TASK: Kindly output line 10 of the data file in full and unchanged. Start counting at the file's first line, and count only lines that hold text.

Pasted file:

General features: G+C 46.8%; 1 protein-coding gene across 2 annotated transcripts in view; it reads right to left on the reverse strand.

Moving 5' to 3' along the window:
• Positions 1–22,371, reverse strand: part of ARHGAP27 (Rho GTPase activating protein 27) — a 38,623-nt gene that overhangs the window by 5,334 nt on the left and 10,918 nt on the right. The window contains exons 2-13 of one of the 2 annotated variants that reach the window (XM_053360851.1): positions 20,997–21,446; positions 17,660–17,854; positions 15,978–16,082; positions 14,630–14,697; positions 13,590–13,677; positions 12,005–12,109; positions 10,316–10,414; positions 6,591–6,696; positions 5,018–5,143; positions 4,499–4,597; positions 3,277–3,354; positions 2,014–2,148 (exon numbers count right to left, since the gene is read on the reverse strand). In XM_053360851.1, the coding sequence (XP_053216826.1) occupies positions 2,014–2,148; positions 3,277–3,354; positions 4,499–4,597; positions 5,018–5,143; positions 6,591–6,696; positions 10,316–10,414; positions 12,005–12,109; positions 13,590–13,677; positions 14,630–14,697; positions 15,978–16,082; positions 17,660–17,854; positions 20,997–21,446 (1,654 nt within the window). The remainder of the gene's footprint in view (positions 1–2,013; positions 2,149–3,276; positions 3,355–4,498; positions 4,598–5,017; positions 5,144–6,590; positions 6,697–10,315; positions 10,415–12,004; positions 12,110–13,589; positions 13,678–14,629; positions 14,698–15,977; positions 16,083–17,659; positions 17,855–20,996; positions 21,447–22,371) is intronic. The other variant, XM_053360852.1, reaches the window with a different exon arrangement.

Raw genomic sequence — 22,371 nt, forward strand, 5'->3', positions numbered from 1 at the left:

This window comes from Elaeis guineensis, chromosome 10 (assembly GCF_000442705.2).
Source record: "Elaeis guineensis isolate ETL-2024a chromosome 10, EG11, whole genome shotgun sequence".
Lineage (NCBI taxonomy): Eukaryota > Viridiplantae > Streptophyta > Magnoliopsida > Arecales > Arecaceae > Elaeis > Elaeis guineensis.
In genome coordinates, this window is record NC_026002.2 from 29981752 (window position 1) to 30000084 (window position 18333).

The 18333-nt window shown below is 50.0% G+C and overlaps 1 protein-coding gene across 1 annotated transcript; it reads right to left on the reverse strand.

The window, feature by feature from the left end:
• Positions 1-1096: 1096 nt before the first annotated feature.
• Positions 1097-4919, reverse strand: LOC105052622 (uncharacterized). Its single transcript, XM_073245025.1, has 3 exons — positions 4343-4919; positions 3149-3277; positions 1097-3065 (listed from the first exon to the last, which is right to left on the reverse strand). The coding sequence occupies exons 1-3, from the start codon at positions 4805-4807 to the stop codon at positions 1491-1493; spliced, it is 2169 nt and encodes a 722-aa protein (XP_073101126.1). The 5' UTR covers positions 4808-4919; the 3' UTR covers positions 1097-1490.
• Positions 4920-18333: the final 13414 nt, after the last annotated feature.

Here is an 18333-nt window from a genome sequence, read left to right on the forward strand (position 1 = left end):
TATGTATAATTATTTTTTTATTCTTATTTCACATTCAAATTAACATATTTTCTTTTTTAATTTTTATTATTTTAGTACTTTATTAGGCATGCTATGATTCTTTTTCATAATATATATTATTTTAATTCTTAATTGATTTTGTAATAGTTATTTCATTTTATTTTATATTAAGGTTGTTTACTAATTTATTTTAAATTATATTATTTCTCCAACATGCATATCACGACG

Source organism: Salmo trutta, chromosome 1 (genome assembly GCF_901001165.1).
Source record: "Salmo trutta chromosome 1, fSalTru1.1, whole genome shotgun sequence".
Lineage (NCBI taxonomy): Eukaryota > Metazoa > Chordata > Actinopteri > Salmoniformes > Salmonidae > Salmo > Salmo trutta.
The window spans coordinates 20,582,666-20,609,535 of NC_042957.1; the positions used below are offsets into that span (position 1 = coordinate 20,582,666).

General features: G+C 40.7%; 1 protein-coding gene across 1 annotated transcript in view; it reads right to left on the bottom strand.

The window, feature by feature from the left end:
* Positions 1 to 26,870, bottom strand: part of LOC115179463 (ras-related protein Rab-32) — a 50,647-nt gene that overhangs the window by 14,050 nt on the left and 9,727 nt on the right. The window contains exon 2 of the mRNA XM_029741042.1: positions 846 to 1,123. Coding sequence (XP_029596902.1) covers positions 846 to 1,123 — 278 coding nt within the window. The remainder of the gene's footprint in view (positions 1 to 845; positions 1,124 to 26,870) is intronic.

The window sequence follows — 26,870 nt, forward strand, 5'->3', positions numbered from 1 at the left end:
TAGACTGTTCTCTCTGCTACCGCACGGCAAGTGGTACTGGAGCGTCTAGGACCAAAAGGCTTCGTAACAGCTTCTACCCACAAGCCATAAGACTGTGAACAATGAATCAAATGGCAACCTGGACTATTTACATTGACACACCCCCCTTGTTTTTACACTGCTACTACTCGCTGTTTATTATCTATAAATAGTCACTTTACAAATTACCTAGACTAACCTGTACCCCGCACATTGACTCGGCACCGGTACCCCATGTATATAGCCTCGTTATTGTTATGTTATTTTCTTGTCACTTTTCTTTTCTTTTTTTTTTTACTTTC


The window, feature by feature from the left end: